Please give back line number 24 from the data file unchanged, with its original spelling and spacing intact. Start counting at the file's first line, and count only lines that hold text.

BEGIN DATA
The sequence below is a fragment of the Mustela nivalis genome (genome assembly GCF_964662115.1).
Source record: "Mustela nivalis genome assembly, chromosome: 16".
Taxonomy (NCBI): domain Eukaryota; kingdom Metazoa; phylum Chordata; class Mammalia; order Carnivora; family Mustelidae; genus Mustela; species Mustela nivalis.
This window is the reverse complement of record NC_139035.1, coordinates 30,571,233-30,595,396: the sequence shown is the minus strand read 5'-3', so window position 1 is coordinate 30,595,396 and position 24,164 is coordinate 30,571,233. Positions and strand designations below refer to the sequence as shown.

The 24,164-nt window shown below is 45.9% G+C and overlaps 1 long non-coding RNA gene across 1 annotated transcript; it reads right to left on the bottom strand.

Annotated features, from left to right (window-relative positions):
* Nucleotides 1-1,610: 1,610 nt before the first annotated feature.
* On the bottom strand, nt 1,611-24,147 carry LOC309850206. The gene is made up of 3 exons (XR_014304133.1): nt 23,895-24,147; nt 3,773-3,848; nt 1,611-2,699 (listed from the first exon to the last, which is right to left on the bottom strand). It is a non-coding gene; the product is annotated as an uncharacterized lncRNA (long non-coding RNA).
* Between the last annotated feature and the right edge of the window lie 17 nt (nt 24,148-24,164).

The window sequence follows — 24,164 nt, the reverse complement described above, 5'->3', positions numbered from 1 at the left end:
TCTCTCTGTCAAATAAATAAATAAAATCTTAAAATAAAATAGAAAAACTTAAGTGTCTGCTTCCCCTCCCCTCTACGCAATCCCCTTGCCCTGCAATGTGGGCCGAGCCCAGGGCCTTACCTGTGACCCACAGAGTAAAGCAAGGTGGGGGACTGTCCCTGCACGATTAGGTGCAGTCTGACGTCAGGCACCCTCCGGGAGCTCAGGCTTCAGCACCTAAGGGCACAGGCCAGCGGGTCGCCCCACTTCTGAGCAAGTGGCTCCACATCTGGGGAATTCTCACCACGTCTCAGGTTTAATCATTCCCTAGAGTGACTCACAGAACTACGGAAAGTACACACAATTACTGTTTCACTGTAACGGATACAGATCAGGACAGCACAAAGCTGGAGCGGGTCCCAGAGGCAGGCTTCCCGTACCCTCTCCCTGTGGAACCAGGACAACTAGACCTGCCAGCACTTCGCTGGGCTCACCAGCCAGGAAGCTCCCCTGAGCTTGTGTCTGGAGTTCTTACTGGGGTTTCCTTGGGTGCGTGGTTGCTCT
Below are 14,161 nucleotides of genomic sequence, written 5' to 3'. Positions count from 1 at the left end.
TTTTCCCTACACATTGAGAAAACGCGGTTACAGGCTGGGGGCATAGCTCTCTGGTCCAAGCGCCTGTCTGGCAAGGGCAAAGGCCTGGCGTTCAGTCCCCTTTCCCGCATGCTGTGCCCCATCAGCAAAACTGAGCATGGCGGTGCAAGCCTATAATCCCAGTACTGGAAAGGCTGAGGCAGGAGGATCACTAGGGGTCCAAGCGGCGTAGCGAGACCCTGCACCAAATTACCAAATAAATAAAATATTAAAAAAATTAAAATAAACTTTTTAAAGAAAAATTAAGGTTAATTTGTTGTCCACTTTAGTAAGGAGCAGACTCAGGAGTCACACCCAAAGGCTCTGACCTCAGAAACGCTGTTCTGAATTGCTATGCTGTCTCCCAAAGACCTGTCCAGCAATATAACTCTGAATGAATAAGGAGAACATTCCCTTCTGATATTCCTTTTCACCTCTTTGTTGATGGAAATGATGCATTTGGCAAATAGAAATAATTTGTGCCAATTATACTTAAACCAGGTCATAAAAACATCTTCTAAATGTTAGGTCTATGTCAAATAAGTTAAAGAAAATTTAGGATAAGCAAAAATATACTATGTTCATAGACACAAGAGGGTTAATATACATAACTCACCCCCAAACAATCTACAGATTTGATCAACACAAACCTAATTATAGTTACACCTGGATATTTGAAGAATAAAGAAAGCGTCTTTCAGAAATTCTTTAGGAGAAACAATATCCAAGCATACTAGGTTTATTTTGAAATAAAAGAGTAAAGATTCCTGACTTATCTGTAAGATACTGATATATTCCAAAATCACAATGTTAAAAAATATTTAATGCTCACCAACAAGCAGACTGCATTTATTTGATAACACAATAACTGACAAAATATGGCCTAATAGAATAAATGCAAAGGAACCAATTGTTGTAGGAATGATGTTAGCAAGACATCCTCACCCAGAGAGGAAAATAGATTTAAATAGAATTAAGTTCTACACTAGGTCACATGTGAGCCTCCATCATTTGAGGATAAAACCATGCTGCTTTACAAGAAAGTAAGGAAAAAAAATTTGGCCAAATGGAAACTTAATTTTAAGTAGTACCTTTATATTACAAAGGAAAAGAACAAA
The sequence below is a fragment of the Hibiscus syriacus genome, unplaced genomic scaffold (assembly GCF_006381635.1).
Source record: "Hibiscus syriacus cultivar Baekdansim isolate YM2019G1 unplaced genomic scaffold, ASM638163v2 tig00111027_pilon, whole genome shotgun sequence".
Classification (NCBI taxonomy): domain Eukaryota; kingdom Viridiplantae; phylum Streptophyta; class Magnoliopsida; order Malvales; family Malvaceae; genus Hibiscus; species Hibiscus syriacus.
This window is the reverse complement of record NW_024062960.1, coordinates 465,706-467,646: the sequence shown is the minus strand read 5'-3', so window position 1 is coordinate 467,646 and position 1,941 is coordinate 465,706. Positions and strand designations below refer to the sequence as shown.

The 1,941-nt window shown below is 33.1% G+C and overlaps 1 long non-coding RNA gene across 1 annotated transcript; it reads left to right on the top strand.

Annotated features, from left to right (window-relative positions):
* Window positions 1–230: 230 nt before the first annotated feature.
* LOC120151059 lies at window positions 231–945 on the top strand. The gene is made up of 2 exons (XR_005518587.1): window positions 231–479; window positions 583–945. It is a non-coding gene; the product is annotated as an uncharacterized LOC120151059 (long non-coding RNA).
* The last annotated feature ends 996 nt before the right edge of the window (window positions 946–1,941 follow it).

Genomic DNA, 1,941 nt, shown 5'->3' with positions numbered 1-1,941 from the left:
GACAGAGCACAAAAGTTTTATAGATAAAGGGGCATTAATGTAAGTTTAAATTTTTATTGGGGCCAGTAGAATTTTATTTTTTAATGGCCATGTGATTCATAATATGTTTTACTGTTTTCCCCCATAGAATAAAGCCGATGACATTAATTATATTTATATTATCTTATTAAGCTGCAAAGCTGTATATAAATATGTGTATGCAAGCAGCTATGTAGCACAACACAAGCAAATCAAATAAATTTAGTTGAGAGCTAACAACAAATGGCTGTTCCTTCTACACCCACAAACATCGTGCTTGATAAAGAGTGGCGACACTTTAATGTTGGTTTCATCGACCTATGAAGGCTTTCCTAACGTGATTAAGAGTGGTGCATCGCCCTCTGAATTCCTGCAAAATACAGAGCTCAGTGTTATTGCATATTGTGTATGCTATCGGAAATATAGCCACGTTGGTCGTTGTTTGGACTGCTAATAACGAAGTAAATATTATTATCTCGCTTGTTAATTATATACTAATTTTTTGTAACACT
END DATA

GACAGAGCACAAAAGTTTTATAGATAAAGGGGCATTAATGTAAGTTTAAATTTTTATTGGGGCCAGTAGAATTTTATTTTTTAATGGCCATGTGATTCATAATATGTTTTACTGTTTTCCCCCATAGAATAAAGCCGATGACATTAATTATATTTATATTATCTTATTAAGCTGCAAAGCTGTATATAAATATGTGTATGCAAGCAGCTATGTAGCACAACACAAGCAAATCAAATAAATTTAGTTGAGAGCTAACAACAAATGGCTGTTCCTTCTACACCCACAAACATCGTGCTTGATAAAGAGTGGCGACACTTTAATGTTGGTTTCATCGACCTATGAAGGCTTTCCTAACGTGATTAAGAGTGGTGCATCGCCCTCTGAATTCCTGCAAAATACAGAGCTCAGTGTTATTGCATATTGTGTATGCTATCGGAAATATAGCCACGTTGGTCGTTGTTTGGACTGCTAATAACGAAGTAAATATTATTATCTCGCTTGTTAATTATATACTAATTTTTTGTAACACT